Getting your arms around meetings spend is one of the most challenging aspects of developing aprogram. Spend is typically decentralized and rarely falls into a consistent “meetings and events” line item in the general ledger.
In my previous role as director of meetings at a large biotech company, I had an idea of what our corporate spend was; however, until we compiled the data, my estimate and the reality were very different. The standard is that meetings spend will be approximately 1 percent to 3 percent of your company's revenue. So if you are a $5 billion company, your total spend would be between $50 million and $150 million.
SMMPs see cost avoidance of 10 percent to 25 percent within the first year of implementation. Using a conservative 10 percent savings figure, that means a $5 billion company would save $5 million to $15 million by initiating an SMMP.
The best way to start is to define the meetings and events in your organization, and then use that definition consistently throughout the process. How many meetings are there, and from which management centers? What size are they (number of attendees and total spend)? Which hotels are being used and how often? How much is spent per chain or independent venue? (Note: It's important to consolidate your company's hotel business travel spend with the group spend to get a total picture.) What are negotiated savings per hotel, , AV supplier? How many meetings are handled per staff member, how many meetings per third-party supplier, how much spend per supplier, how many suppliers are being utilized?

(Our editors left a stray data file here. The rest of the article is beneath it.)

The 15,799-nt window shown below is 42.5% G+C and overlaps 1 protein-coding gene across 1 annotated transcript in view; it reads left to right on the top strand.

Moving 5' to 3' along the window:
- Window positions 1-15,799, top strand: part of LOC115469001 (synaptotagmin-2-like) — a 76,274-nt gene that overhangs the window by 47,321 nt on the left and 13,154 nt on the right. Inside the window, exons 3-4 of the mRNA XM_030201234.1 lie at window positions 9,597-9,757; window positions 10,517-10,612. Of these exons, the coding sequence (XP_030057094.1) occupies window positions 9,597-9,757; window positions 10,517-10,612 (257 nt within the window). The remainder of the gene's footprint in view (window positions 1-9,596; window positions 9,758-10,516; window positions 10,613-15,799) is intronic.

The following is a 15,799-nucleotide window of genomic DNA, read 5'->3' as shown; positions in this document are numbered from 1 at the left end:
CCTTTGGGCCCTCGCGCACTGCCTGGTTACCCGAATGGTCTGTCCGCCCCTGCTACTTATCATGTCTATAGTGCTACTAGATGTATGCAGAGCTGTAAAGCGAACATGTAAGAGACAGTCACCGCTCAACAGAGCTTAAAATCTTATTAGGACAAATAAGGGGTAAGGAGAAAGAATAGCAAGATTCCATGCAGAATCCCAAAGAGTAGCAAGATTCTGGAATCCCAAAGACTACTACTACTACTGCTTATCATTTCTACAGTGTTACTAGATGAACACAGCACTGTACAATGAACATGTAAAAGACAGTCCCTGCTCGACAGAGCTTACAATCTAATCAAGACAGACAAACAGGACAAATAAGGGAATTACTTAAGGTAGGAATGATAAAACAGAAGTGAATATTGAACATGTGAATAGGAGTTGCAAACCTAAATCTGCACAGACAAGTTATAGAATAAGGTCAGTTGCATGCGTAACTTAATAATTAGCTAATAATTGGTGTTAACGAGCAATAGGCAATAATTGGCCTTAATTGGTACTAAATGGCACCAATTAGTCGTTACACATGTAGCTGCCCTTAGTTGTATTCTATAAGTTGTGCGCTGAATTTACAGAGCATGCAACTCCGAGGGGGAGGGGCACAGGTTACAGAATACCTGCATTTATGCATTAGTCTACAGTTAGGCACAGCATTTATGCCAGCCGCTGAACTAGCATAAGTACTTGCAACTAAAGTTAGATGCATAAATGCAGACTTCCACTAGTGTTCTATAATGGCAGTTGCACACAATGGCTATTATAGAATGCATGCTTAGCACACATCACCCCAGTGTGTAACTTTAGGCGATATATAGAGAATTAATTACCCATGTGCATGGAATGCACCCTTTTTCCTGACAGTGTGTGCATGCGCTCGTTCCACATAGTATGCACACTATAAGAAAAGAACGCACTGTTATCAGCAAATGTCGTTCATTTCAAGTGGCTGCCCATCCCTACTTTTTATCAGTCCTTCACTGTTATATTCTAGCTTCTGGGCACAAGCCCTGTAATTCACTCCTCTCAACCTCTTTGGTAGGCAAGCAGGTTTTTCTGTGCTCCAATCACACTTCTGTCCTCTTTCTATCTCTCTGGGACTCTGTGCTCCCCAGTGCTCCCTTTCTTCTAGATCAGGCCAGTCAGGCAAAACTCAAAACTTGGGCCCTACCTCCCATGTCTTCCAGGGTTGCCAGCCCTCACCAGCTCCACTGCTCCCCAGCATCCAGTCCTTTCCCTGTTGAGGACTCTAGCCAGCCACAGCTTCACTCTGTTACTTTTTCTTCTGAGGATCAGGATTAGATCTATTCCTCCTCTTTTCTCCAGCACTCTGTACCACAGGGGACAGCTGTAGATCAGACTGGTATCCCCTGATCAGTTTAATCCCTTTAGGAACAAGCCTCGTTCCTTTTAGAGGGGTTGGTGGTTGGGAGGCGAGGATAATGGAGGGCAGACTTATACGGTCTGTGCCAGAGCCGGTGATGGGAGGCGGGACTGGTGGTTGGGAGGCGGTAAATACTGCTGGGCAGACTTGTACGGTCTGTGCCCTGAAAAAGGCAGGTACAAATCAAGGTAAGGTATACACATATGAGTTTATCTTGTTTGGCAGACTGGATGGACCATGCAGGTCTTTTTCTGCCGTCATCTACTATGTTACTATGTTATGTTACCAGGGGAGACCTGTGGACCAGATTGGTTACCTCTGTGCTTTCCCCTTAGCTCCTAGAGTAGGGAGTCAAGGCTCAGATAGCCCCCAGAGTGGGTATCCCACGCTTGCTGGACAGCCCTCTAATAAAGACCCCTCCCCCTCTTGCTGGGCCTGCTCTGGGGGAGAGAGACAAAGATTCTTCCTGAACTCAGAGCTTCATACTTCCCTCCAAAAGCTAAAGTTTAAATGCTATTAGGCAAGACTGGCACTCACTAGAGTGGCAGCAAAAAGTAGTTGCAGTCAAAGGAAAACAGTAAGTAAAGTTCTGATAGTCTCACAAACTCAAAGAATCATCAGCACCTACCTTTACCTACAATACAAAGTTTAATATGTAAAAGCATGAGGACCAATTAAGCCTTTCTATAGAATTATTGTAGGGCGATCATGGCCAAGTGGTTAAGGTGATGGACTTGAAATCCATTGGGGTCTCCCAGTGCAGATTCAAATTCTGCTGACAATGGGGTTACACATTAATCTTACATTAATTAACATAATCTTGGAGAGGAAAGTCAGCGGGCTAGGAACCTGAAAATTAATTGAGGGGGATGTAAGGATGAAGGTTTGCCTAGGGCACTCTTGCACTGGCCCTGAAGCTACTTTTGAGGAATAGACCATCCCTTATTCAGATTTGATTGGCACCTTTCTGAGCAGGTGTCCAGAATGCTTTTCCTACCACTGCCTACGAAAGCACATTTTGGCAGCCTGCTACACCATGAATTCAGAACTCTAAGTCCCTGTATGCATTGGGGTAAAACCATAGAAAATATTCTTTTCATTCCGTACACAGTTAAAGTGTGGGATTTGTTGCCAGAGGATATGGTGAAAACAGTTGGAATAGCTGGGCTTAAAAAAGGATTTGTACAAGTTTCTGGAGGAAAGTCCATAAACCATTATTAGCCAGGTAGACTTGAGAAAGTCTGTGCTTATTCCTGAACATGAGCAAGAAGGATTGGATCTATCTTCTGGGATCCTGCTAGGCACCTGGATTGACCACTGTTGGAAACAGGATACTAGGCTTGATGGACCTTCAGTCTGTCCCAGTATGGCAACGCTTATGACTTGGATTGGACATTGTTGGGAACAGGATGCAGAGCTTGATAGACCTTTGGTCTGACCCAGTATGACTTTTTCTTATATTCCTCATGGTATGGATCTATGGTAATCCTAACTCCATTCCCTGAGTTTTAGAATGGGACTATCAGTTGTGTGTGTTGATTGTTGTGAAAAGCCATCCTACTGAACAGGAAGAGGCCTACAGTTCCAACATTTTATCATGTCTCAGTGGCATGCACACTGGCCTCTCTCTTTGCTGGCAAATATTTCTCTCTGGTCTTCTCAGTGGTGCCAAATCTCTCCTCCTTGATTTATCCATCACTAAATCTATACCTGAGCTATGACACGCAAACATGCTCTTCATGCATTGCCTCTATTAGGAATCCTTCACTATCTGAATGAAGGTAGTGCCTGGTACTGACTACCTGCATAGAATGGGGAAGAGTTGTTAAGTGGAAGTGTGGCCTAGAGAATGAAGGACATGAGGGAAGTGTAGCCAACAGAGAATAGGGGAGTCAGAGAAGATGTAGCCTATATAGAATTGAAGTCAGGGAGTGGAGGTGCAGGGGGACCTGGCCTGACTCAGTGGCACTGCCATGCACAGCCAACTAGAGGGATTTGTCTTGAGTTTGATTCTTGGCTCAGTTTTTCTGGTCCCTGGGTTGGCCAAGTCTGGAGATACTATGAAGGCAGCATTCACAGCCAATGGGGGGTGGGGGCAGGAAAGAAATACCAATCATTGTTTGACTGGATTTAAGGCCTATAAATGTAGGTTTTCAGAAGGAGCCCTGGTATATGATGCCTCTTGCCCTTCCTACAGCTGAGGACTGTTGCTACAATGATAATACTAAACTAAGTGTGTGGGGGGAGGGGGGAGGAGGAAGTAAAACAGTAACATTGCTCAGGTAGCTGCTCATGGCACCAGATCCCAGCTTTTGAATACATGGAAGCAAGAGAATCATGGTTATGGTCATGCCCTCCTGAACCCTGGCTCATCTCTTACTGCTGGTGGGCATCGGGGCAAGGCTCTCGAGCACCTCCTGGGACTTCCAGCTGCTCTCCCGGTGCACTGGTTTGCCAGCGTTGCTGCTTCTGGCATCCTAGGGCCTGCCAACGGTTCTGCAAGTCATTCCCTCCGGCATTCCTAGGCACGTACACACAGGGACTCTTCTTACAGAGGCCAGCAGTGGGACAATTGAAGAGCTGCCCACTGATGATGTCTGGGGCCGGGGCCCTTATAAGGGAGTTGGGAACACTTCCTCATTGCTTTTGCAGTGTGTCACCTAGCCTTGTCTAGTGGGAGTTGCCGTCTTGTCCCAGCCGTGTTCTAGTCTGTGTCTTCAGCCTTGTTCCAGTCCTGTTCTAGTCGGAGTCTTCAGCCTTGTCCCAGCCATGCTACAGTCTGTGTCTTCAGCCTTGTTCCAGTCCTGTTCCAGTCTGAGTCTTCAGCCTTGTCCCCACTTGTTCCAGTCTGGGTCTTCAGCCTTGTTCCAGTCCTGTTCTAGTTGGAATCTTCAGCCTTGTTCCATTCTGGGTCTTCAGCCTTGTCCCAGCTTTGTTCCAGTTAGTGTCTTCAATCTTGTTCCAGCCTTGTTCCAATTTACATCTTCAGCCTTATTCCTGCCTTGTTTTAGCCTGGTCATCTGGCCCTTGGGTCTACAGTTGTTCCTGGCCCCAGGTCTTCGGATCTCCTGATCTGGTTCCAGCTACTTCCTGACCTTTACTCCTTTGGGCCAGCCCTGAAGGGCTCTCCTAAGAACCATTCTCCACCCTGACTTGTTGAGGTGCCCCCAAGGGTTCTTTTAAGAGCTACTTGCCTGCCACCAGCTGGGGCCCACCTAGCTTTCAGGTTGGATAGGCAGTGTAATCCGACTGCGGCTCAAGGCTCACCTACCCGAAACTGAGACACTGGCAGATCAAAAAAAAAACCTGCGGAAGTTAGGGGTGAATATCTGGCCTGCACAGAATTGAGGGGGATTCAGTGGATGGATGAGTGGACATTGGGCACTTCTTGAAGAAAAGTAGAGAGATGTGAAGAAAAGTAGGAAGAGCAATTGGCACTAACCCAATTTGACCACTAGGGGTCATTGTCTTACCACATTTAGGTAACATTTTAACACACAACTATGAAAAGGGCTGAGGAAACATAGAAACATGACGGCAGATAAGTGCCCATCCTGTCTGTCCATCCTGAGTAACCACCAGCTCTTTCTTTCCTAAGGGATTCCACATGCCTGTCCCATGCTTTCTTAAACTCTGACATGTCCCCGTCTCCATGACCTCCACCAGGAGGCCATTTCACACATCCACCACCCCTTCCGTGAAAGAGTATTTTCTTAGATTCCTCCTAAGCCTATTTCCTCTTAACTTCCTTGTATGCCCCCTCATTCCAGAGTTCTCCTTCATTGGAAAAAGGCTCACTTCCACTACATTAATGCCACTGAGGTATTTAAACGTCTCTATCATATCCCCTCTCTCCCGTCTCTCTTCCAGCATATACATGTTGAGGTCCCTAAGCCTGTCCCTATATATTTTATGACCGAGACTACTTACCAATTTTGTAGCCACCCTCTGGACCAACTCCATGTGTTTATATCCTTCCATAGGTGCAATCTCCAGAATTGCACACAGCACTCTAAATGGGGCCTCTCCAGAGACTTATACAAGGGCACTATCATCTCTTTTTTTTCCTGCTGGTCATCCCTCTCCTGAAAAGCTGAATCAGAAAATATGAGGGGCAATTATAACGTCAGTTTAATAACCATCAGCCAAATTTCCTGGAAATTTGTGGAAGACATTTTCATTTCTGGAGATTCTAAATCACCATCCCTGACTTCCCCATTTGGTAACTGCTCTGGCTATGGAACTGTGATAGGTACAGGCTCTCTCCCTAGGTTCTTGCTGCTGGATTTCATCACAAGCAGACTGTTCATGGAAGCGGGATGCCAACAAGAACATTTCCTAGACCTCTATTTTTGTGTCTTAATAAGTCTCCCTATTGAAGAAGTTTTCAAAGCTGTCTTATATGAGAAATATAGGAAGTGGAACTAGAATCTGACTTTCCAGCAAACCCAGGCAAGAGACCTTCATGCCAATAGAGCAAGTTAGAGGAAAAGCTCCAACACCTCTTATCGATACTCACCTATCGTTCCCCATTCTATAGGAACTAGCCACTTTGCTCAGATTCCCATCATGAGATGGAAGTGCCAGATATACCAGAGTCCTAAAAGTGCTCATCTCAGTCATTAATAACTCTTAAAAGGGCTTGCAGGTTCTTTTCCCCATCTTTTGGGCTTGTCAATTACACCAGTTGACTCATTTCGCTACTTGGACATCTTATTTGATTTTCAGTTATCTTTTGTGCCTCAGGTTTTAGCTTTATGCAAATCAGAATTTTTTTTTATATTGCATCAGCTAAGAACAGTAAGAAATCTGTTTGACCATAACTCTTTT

Next, look at the volume of your own department; this is the most easily accessible data. Then reach out to those people in your company who plan meetings. I identified administrative staff who planned meetings regularly and gathered information on their meeting spend.
After identifying where you can find data on spend and volume (see box), create a time frame in which to examine the data. The length of time needs to be material, such as a 12-month span, but also reasonable given your accounting systems.
Now that you have this data, what do you do with it? Communicate it! Your team, travel, audit, compliance organizations, and suppliers will find it useful. Your senior executives must first understand the significance of the meetings category of spend before they will sponsor your strategic meetings management program.
Betsy Bondurant, CMP, CMM, is president of Bondurant Consulting, Coronado, Calif. Contact her by e-mail at email@example.com.
Review meeting files and invoices.
Data mine in an existing meetings and events database.
Ask hotel chains and other suppliers to provide their information on your spend.
Collaborate with the travel department on business travel spend.
Examine finance department reports on specific suppliers.
Assess reports from corporate purchasing and T&E cards.